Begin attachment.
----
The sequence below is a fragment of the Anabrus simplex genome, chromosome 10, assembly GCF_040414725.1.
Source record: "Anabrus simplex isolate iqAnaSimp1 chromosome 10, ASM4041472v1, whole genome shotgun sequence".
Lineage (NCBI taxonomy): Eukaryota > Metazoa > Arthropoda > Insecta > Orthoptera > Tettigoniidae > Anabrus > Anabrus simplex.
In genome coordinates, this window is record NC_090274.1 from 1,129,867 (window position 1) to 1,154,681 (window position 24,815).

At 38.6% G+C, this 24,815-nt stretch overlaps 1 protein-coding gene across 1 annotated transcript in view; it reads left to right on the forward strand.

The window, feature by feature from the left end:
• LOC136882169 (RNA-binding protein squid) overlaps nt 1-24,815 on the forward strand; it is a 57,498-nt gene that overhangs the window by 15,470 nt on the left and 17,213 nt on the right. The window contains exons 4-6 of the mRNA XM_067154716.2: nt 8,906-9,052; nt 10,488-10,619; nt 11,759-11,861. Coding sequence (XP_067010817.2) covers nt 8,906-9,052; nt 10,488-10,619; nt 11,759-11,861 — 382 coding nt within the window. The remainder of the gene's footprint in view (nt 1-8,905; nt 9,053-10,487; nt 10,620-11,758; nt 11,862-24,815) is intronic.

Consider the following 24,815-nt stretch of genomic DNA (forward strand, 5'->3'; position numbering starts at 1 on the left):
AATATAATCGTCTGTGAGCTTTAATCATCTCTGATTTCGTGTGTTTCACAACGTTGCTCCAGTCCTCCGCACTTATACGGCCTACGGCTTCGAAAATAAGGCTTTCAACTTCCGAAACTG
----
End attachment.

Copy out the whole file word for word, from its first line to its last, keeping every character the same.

The sequence below is a fragment of the Anabrus simplex genome, chromosome 10, assembly GCF_040414725.1.
Source record: "Anabrus simplex isolate iqAnaSimp1 chromosome 10, ASM4041472v1, whole genome shotgun sequence".
Lineage (NCBI taxonomy): Eukaryota > Metazoa > Arthropoda > Insecta > Orthoptera > Tettigoniidae > Anabrus > Anabrus simplex.
In genome coordinates, this window is record NC_090274.1 from 1,129,867 (window position 1) to 1,154,681 (window position 24,815).

At 38.6% G+C, this 24,815-nt stretch overlaps 1 protein-coding gene across 1 annotated transcript in view; it reads left to right on the forward strand.

The window, feature by feature from the left end:
• LOC136882169 (RNA-binding protein squid) overlaps nt 1-24,815 on the forward strand; it is a 57,498-nt gene that overhangs the window by 15,470 nt on the left and 17,213 nt on the right. The window contains exons 4-6 of the mRNA XM_067154716.2: nt 8,906-9,052; nt 10,488-10,619; nt 11,759-11,861. Coding sequence (XP_067010817.2) covers nt 8,906-9,052; nt 10,488-10,619; nt 11,759-11,861 — 382 coding nt within the window. The remainder of the gene's footprint in view (nt 1-8,905; nt 9,053-10,487; nt 10,620-11,758; nt 11,862-24,815) is intronic.

Consider the following 24,815-nt stretch of genomic DNA (forward strand, 5'->3'; position numbering starts at 1 on the left):
AATATAATCGTCTGTGAGCTTTAATCATCTCTGATTTCGTGTGTTTCACAACGTTGCTCCAGTCCTCCGCACTTATACGGCCTACGGCTTCGAAAATAAGGCTTTCAACTTCCGAAACTG